Is Boeing tanker “victory” good for America?

A Wall Street Journal editorial from March 18, 2008 (Patriot Tanker Games) argued that calls on Capitol Hill for “patriotism” in defense procurement are misguided. Leaders of this call include Kansas’s very own Todd Tiahrt and Pat Roberts.

These politicians say that allowing an important American defense system to be built in partnership with a European firm is dangerous for America. In testimony to the defense appropriations subcommittee Rep. Tiahrt stated “I am outraged by this decision to outsource our national security … We are stacking the deck against American manufacturers, at the expense of our national and economic security.”

But the Journal editorial sees clearly through the haze: “What’s really going on is a familiar scrum for federal cash, with politicians from Washington and Kansas using nationalism as cover for their pork-barreling … The modern aerospace biz is an increasingly global affair, and more than half of the Northrop/EADS tanker (by value) will be made in America. Much of Boeing’s tanker would also have been built outside the U.S.”

If the tankers are built by Boeing that means more jobs for Wichita, which Tiahrt represents. Bringing home jobs and pork, it seems, are one of a United States Congressman’s most important jobs. But as the Journal editorial points out, the Defense Department has broader responsibilities: to American taxpayers across the country, and to American soldiers. If the Pentagon believes the Northrop/EADS tanker proposal is best for American security and taxpayers, on what basis can Todd Tiahrt, Pat Roberts and the rest of the Kansas congressional delegation object?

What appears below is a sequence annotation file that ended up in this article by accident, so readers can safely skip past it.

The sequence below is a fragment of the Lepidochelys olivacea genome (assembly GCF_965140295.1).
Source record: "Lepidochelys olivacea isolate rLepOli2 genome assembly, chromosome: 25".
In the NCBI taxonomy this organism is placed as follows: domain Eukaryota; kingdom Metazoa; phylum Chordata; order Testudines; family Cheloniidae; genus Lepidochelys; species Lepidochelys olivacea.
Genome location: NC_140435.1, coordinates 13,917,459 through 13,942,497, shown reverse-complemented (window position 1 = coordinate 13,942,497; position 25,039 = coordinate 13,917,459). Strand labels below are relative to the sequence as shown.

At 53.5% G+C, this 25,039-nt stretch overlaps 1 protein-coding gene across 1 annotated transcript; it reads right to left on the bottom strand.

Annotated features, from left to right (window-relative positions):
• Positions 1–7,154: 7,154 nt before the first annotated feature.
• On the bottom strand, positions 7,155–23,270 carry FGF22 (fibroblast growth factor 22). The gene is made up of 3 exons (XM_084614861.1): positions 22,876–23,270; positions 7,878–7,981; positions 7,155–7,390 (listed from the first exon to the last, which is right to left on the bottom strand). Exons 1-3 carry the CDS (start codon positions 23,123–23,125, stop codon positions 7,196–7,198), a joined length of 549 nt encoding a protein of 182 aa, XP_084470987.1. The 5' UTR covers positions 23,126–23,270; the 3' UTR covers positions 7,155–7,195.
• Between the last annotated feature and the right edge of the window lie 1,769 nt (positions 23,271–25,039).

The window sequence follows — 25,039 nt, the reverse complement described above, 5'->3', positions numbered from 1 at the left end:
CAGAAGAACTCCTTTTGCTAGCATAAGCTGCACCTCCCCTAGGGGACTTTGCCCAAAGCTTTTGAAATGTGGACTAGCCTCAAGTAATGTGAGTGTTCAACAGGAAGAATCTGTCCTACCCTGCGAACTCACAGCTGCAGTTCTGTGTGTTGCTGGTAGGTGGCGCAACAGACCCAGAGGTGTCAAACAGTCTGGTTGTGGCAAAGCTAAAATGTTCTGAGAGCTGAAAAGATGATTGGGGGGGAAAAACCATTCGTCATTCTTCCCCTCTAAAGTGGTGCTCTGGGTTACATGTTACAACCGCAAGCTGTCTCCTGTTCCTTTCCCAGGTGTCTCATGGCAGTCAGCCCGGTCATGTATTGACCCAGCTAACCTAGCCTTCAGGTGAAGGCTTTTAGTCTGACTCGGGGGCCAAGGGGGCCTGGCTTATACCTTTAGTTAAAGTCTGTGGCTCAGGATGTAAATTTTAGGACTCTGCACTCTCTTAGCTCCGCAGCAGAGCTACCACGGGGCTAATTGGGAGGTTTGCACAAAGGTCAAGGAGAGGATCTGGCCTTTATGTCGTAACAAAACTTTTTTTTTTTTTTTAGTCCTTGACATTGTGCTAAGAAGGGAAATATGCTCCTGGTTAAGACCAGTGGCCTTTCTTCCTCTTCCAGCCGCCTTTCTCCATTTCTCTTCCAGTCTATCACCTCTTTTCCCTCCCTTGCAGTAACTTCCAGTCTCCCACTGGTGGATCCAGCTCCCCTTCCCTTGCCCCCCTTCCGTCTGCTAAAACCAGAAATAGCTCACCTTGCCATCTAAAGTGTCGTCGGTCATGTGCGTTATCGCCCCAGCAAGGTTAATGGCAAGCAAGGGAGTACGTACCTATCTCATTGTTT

Every congressman and senator wants to do for their district or state what Tiahrt and Roberts are doing for Wichita and Kansas. This desire leads to never-ending battles for a share of federal spending. Spending is often allocated based on political considerations instead of reason.

The Journal editorial is absolutely correct when it concludes that “Protectionists in Congress want to make America’s soldiers wait even longer for this new equipment, all to score political points at home. There’s a word for that, but it’s not patriotism.”

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